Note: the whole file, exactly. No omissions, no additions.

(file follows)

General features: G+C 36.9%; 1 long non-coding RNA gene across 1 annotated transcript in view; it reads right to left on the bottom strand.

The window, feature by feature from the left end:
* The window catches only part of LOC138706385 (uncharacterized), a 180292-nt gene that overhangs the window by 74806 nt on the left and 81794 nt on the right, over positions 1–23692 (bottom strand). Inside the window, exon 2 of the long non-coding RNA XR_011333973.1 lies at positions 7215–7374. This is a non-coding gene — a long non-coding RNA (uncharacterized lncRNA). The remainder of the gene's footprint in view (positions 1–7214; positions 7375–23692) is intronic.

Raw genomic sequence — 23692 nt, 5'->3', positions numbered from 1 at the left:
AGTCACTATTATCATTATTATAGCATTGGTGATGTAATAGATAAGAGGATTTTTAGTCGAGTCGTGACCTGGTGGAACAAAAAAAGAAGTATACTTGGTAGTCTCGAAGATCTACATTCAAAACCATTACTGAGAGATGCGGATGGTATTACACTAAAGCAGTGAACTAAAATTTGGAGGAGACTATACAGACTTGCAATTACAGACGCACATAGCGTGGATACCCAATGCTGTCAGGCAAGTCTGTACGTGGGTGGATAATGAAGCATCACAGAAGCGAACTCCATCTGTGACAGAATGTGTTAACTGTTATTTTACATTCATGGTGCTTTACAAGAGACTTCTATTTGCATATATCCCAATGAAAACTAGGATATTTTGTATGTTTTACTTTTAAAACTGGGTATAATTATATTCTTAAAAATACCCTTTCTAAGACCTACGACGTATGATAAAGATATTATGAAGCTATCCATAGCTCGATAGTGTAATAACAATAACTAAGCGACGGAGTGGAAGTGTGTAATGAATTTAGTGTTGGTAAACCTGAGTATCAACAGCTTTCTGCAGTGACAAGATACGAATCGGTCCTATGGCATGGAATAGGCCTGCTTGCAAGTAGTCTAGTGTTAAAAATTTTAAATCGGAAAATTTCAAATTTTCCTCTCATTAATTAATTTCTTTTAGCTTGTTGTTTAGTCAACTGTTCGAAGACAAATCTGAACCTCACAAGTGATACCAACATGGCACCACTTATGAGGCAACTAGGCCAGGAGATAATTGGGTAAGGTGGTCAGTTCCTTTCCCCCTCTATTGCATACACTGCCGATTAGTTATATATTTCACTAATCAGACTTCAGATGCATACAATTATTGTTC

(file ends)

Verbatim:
General features: G+C 36.9%; 1 long non-coding RNA gene across 1 annotated transcript in view; it reads right to left on the bottom strand.

The window, feature by feature from the left end:
* The window catches only part of LOC138706385 (uncharacterized), a 180292-nt gene that overhangs the window by 74806 nt on the left and 81794 nt on the right, over positions 1–23692 (bottom strand). Inside the window, exon 2 of the long non-coding RNA XR_011333973.1 lies at positions 7215–7374. This is a non-coding gene — a long non-coding RNA (uncharacterized lncRNA). The remainder of the gene's footprint in view (positions 1–7214; positions 7375–23692) is intronic.

Raw genomic sequence — 23692 nt, 5'->3', positions numbered from 1 at the left:
AGTCACTATTATCATTATTATAGCATTGGTGATGTAATAGATAAGAGGATTTTTAGTCGAGTCGTGACCTGGTGGAACAAAAAAAGAAGTATACTTGGTAGTCTCGAAGATCTACATTCAAAACCATTACTGAGAGATGCGGATGGTATTACACTAAAGCAGTGAACTAAAATTTGGAGGAGACTATACAGACTTGCAATTACAGACGCACATAGCGTGGATACCCAATGCTGTCAGGCAAGTCTGTACGTGGGTGGATAATGAAGCATCACAGAAGCGAACTCCATCTGTGACAGAATGTGTTAACTGTTATTTTACATTCATGGTGCTTTACAAGAGACTTCTATTTGCATATATCCCAATGAAAACTAGGATATTTTGTATGTTTTACTTTTAAAACTGGGTATAATTATATTCTTAAAAATACCCTTTCTAAGACCTACGACGTATGATAAAGATATTATGAAGCTATCCATAGCTCGATAGTGTAATAACAATAACTAAGCGACGGAGTGGAAGTGTGTAATGAATTTAGTGTTGGTAAACCTGAGTATCAACAGCTTTCTGCAGTGACAAGATACGAATCGGTCCTATGGCATGGAATAGGCCTGCTTGCAAGTAGTCTAGTGTTAAAAATTTTAAATCGGAAAATTTCAAATTTTCCTCTCATTAATTAATTTCTTTTAGCTTGTTGTTTAGTCAACTGTTCGAAGACAAATCTGAACCTCACAAGTGATACCAACATGGCACCACTTATGAGGCAACTAGGCCAGGAGATAATTGGGTAAGGTGGTCAGTTCCTTTCCCCCTCTATTGCATACACTGCCGATTAGTTATATATTTCACTAATCAGACTTCAGATGCATACAATTATTGTTC